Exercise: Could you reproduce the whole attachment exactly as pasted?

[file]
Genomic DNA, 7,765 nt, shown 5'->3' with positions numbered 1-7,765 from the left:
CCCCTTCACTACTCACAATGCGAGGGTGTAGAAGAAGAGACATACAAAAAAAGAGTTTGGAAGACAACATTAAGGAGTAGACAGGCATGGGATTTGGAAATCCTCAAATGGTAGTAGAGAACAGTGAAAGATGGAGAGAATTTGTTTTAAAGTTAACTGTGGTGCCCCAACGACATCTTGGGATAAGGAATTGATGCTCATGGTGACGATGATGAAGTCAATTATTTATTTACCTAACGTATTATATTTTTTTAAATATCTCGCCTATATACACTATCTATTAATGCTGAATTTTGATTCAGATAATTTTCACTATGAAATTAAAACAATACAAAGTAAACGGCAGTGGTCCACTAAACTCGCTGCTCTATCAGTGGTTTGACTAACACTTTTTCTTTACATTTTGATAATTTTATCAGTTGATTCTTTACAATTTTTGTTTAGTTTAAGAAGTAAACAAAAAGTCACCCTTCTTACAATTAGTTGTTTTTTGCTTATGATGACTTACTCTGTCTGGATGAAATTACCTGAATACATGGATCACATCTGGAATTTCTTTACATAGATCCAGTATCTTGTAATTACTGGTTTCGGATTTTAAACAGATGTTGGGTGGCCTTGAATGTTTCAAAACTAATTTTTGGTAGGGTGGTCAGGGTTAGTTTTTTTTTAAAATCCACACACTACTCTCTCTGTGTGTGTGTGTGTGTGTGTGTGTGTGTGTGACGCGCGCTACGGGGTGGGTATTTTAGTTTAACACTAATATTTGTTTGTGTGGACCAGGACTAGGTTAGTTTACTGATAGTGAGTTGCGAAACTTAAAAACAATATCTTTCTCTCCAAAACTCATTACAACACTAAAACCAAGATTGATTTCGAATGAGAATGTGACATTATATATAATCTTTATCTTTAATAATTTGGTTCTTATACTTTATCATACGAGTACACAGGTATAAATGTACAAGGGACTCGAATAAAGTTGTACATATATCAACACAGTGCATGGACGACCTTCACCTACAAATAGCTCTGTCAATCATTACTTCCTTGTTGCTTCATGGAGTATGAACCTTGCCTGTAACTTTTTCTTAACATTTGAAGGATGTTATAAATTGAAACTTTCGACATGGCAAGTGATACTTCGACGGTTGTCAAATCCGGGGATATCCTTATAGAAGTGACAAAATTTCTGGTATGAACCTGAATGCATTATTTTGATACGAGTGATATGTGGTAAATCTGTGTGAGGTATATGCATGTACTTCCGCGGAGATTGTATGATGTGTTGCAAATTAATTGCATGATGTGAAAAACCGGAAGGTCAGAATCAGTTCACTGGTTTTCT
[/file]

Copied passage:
Genomic DNA, 7,765 nt, shown 5'->3' with positions numbered 1-7,765 from the left:
CCCCTTCACTACTCACAATGCGAGGGTGTAGAAGAAGAGACATACAAAAAAAGAGTTTGGAAGACAACATTAAGGAGTAGACAGGCATGGGATTTGGAAATCCTCAAATGGTAGTAGAGAACAGTGAAAGATGGAGAGAATTTGTTTTAAAGTTAACTGTGGTGCCCCAACGACATCTTGGGATAAGGAATTGATGCTCATGGTGACGATGATGAAGTCAATTATTTATTTACCTAACGTATTATATTTTTTTAAATATCTCGCCTATATACACTATCTATTAATGCTGAATTTTGATTCAGATAATTTTCACTATGAAATTAAAACAATACAAAGTAAACGGCAGTGGTCCACTAAACTCGCTGCTCTATCAGTGGTTTGACTAACACTTTTTCTTTACATTTTGATAATTTTATCAGTTGATTCTTTACAATTTTTGTTTAGTTTAAGAAGTAAACAAAAAGTCACCCTTCTTACAATTAGTTGTTTTTTGCTTATGATGACTTACTCTGTCTGGATGAAATTACCTGAATACATGGATCACATCTGGAATTTCTTTACATAGATCCAGTATCTTGTAATTACTGGTTTCGGATTTTAAACAGATGTTGGGTGGCCTTGAATGTTTCAAAACTAATTTTTGGTAGGGTGGTCAGGGTTAGTTTTTTTTTAAAATCCACACACTACTCTCTCTGTGTGTGTGTGTGTGTGTGTGTGTGTGTGTGACGCGCGCTACGGGGTGGGTATTTTAGTTTAACACTAATATTTGTTTGTGTGGACCAGGACTAGGTTAGTTTACTGATAGTGAGTTGCGAAACTTAAAAACAATATCTTTCTCTCCAAAACTCATTACAACACTAAAACCAAGATTGATTTCGAATGAGAATGTGACATTATATATAATCTTTATCTTTAATAATTTGGTTCTTATACTTTATCATACGAGTACACAGGTATAAATGTACAAGGGACTCGAATAAAGTTGTACATATATCAACACAGTGCATGGACGACCTTCACCTACAAATAGCTCTGTCAATCATTACTTCCTTGTTGCTTCATGGAGTATGAACCTTGCCTGTAACTTTTTCTTAACATTTGAAGGATGTTATAAATTGAAACTTTCGACATGGCAAGTGATACTTCGACGGTTGTCAAATCCGGGGATATCCTTATAGAAGTGACAAAATTTCTGGTATGAACCTGAATGCATTATTTTGATACGAGTGATATGTGGTAAATCTGTGTGAGGTATATGCATGTACTTCCGCGGAGATTGTATGATGTGTTGCAAATTAATTGCATGATGTGAAAAACCGGAAGGTCAGAATCAGTTCACTGGTTTTCT